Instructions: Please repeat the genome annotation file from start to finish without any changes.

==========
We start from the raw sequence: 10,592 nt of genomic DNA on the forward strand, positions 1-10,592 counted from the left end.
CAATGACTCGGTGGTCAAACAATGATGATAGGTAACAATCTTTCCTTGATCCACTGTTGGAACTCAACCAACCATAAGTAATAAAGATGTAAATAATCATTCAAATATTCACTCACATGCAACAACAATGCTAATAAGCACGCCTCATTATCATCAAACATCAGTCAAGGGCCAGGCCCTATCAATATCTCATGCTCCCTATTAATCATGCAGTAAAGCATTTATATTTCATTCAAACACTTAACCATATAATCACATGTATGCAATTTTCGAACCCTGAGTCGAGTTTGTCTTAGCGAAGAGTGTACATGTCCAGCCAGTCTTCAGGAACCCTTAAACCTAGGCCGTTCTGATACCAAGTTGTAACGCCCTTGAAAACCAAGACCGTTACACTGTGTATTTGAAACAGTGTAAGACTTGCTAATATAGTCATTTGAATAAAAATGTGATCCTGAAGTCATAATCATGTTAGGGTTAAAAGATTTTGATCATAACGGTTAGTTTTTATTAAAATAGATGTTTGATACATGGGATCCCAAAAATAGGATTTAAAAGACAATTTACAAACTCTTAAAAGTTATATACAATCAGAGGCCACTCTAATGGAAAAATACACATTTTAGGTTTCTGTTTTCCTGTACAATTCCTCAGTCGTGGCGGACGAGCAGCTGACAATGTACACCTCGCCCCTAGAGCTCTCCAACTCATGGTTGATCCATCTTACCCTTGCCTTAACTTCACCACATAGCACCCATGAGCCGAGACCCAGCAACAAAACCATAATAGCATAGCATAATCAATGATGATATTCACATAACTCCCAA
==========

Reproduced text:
We start from the raw sequence: 10,592 nt of genomic DNA on the forward strand, positions 1-10,592 counted from the left end.
CAATGACTCGGTGGTCAAACAATGATGATAGGTAACAATCTTTCCTTGATCCACTGTTGGAACTCAACCAACCATAAGTAATAAAGATGTAAATAATCATTCAAATATTCACTCACATGCAACAACAATGCTAATAAGCACGCCTCATTATCATCAAACATCAGTCAAGGGCCAGGCCCTATCAATATCTCATGCTCCCTATTAATCATGCAGTAAAGCATTTATATTTCATTCAAACACTTAACCATATAATCACATGTATGCAATTTTCGAACCCTGAGTCGAGTTTGTCTTAGCGAAGAGTGTACATGTCCAGCCAGTCTTCAGGAACCCTTAAACCTAGGCCGTTCTGATACCAAGTTGTAACGCCCTTGAAAACCAAGACCGTTACACTGTGTATTTGAAACAGTGTAAGACTTGCTAATATAGTCATTTGAATAAAAATGTGATCCTGAAGTCATAATCATGTTAGGGTTAAAAGATTTTGATCATAACGGTTAGTTTTTATTAAAATAGATGTTTGATACATGGGATCCCAAAAATAGGATTTAAAAGACAATTTACAAACTCTTAAAAGTTATATACAATCAGAGGCCACTCTAATGGAAAAATACACATTTTAGGTTTCTGTTTTCCTGTACAATTCCTCAGTCGTGGCGGACGAGCAGCTGACAATGTACACCTCGCCCCTAGAGCTCTCCAACTCATGGTTGATCCATCTTACCCTTGCCTTAACTTCACCACATAGCACCCATGAGCCGAGACCCAGCAACAAAACCATAATAGCATAGCATAATCAATGATGATATTCACATAACTCCCAA